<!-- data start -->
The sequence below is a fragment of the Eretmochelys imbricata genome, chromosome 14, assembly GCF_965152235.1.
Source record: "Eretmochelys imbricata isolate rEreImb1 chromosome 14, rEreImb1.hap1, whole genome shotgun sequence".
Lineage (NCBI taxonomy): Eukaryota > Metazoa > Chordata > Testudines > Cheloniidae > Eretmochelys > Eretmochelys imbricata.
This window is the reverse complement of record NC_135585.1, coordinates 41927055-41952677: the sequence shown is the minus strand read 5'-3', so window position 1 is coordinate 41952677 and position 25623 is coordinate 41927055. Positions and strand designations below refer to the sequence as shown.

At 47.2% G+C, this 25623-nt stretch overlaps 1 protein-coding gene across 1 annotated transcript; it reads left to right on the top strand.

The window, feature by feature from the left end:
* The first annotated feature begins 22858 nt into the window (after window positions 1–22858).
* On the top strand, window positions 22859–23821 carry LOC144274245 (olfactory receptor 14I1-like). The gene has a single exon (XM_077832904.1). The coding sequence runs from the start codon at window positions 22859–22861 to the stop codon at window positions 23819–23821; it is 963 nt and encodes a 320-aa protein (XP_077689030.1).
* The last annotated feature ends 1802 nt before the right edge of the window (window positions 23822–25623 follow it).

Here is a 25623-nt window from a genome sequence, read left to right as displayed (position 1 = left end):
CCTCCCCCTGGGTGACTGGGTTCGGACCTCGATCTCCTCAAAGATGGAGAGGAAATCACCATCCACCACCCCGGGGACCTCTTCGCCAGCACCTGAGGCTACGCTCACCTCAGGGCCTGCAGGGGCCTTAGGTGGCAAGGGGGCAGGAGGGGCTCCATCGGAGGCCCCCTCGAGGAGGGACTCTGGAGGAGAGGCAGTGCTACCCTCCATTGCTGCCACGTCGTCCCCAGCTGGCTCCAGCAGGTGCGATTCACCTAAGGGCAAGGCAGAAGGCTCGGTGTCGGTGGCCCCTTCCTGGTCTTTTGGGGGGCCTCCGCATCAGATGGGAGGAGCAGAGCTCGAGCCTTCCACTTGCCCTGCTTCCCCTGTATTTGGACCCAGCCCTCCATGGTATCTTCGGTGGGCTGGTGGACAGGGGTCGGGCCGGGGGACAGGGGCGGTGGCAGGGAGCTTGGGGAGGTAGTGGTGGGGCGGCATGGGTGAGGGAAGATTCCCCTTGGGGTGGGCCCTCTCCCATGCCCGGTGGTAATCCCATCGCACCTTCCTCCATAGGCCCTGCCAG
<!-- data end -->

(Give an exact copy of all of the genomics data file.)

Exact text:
The sequence below is a fragment of the Eretmochelys imbricata genome, chromosome 14, assembly GCF_965152235.1.
Source record: "Eretmochelys imbricata isolate rEreImb1 chromosome 14, rEreImb1.hap1, whole genome shotgun sequence".
Lineage (NCBI taxonomy): Eukaryota > Metazoa > Chordata > Testudines > Cheloniidae > Eretmochelys > Eretmochelys imbricata.
This window is the reverse complement of record NC_135585.1, coordinates 41927055-41952677: the sequence shown is the minus strand read 5'-3', so window position 1 is coordinate 41952677 and position 25623 is coordinate 41927055. Positions and strand designations below refer to the sequence as shown.

At 47.2% G+C, this 25623-nt stretch overlaps 1 protein-coding gene across 1 annotated transcript; it reads left to right on the top strand.

The window, feature by feature from the left end:
* The first annotated feature begins 22858 nt into the window (after window positions 1–22858).
* On the top strand, window positions 22859–23821 carry LOC144274245 (olfactory receptor 14I1-like). The gene has a single exon (XM_077832904.1). The coding sequence runs from the start codon at window positions 22859–22861 to the stop codon at window positions 23819–23821; it is 963 nt and encodes a 320-aa protein (XP_077689030.1).
* The last annotated feature ends 1802 nt before the right edge of the window (window positions 23822–25623 follow it).

Here is a 25623-nt window from a genome sequence, read left to right as displayed (position 1 = left end):
CCTCCCCCTGGGTGACTGGGTTCGGACCTCGATCTCCTCAAAGATGGAGAGGAAATCACCATCCACCACCCCGGGGACCTCTTCGCCAGCACCTGAGGCTACGCTCACCTCAGGGCCTGCAGGGGCCTTAGGTGGCAAGGGGGCAGGAGGGGCTCCATCGGAGGCCCCCTCGAGGAGGGACTCTGGAGGAGAGGCAGTGCTACCCTCCATTGCTGCCACGTCGTCCCCAGCTGGCTCCAGCAGGTGCGATTCACCTAAGGGCAAGGCAGAAGGCTCGGTGTCGGTGGCCCCTTCCTGGTCTTTTGGGGGGCCTCCGCATCAGATGGGAGGAGCAGAGCTCGAGCCTTCCACTTGCCCTGCTTCCCCTGTATTTGGACCCAGCCCTCCATGGTATCTTCGGTGGGCTGGTGGACAGGGGTCGGGCCGGGGGACAGGGGCGGTGGCAGGGAGCTTGGGGAGGTAGTGGTGGGGCGGCATGGGTGAGGGAAGATTCCCCTTGGGGTGGGCCCTCTCCCATGCCCGGTGGTAATCCCATCGCACCTTCCTCCATAGGCCCTGCCAG